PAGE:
Noah Henderson has no committee helping him with the Morrison Park beautification project.
What he has, though, is an invested community wanting to help.
“As far as organization and leadership, I am kind of leading the drive but I don’t want to down play the organizations that are calling me and asking to help,” said Henderson. “That alone has made this process very easy.
“Going into it, I was thinking what am I going to do and how am I going to get all of this accomplished. I may be the man driving the show but I have a bus full of people that have called to get on board.”
Henderson (photo), an accountant for Ryobi Die Casting, Inc. in Shelbyville and former employee of Shelbyville Central Schools, has been working in conjunction with the Shelbyville Parks and Recreation Department and its board to spruce up the city’s oldest park.
The idea started with a phone call from the Grover Museum’s director to get involved in a project to clean up the aging World War I memorial (photos) in the park, located at 801 S. West St.
“Alex (Krach) reached out to me and said I know you are an officer in the Sons of American Legion, is this something the legion would like to do?” said Henderson. “I assumed I was the last guy on his list (to call). So if nobody else can do this, I would find a way to make it work. I reached out to the Sons of the American Legion and they said they could come out and help with a lot of stuff.”
Henderson saw an opportunity to do more for the park named after Laura Morrison, who spearheaded the city to purchase the land more than 110 years ago. The park was dedicated Laura Morrison Park on June 19, 1928.
Blue River Community Foundation contacted Henderson with a grant opportunity and $12,000 was forwarded to help create a beautification budget.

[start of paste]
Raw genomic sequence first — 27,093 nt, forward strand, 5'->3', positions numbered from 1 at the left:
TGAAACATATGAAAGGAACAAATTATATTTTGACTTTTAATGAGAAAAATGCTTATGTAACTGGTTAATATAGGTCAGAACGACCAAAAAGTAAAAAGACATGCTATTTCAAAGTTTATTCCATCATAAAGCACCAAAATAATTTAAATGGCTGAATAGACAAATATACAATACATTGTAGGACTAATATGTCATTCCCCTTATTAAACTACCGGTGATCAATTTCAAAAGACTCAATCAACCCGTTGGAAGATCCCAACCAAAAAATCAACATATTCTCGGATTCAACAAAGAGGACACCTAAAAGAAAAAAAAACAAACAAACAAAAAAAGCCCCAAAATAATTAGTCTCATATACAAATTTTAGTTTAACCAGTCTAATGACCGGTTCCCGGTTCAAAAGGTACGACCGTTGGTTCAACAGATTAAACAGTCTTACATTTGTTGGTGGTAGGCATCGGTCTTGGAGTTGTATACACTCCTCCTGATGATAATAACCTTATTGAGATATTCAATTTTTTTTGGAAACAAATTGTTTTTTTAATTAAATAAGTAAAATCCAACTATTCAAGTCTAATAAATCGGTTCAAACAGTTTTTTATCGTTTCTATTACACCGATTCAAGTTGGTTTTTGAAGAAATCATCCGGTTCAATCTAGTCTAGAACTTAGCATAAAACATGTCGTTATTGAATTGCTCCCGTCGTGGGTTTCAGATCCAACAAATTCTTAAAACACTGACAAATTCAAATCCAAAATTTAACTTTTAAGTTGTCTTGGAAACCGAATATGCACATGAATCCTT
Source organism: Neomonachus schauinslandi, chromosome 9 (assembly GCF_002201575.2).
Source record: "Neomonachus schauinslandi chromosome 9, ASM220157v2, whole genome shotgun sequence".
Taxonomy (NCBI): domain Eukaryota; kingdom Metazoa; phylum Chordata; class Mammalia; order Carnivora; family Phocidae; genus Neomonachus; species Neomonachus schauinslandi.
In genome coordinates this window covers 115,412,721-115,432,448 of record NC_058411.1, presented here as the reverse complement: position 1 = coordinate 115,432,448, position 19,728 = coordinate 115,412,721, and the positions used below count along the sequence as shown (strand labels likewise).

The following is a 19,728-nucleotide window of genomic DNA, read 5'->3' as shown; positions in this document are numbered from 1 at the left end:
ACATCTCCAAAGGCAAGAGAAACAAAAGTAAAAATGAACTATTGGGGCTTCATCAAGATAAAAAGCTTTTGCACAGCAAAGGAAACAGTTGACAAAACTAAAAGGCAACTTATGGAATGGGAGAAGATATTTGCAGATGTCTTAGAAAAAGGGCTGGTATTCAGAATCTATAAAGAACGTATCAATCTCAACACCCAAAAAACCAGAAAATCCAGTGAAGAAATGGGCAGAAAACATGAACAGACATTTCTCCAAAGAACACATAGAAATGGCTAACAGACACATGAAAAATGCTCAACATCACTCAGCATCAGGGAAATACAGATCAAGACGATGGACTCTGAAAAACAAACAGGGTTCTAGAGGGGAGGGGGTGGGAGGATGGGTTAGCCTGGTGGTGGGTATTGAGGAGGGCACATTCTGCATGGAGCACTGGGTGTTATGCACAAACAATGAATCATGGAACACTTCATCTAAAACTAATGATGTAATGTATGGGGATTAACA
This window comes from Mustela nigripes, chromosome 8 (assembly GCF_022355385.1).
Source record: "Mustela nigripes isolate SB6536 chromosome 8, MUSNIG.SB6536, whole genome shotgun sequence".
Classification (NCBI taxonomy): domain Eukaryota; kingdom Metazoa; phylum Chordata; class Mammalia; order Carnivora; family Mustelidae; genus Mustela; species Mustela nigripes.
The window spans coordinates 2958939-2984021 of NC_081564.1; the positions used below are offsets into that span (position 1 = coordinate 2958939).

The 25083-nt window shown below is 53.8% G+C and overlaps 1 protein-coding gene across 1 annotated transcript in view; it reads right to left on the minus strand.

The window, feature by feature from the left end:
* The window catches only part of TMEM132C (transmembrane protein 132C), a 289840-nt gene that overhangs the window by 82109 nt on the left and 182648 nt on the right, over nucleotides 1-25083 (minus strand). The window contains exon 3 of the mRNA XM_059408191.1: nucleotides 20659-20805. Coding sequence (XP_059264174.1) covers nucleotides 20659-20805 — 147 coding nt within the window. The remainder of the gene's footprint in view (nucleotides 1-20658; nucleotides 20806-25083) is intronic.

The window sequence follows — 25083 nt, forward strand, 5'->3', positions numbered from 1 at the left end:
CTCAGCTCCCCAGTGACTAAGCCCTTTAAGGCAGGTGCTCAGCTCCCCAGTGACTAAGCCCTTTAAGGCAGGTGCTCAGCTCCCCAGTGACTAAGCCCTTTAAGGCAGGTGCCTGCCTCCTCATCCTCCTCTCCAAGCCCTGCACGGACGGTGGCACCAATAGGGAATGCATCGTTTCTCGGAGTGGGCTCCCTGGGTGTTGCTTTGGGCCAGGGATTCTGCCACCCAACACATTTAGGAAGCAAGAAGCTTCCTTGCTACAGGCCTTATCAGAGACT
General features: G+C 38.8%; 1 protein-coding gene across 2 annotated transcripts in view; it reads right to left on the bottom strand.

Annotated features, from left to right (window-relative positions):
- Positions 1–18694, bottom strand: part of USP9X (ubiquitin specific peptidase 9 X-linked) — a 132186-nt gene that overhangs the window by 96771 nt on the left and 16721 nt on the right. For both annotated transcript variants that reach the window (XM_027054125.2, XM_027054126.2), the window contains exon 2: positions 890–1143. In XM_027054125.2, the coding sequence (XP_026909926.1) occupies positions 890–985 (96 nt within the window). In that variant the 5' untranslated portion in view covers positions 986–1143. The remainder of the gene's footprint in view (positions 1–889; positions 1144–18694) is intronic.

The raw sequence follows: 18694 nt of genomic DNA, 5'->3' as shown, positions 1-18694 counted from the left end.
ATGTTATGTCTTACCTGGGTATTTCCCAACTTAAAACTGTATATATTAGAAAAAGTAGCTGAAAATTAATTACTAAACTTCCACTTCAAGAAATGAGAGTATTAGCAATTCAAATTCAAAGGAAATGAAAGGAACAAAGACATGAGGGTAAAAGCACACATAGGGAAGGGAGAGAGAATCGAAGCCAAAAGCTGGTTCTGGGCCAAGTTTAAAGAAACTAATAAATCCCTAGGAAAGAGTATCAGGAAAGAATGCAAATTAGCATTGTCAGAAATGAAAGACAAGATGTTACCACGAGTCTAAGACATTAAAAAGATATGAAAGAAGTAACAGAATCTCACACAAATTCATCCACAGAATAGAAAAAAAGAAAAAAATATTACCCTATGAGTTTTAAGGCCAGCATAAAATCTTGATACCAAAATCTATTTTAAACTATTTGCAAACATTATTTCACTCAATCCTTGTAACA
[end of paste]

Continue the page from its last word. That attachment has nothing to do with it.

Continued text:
Henderson has been attending parks department board meetings regularly to provide and receive feedback on the project. He has settled on adding historical information stations around the park and concrete pads that will be set up for GaGa Ball and 9 Square games.
“Those games are getting very popular in youth ministries and YMCA camps because so many kids can play at the same time,” said Henderson.
In addition, Henderson wants to add a walking trail in the park. A recent conversation with city attorney Jennifer Meltzer could lead to the city writing a grant proposal specifically for the trail’s funding.
The goal is to have the beautification project complete by Memorial Day. Henderson’s plan is to have volunteer days in the spring to work on the memorial monument, the installation of the games and the informational signage.
Henderson will present the project budget, which has been bolstered by private donations, and the design plan at Wednesday’s parks board meeting.
Monetary donations are being accepted by the parks department for the project. Henderson believes the project is in good shape financially but will definitively be in need of volunteer hours this spring.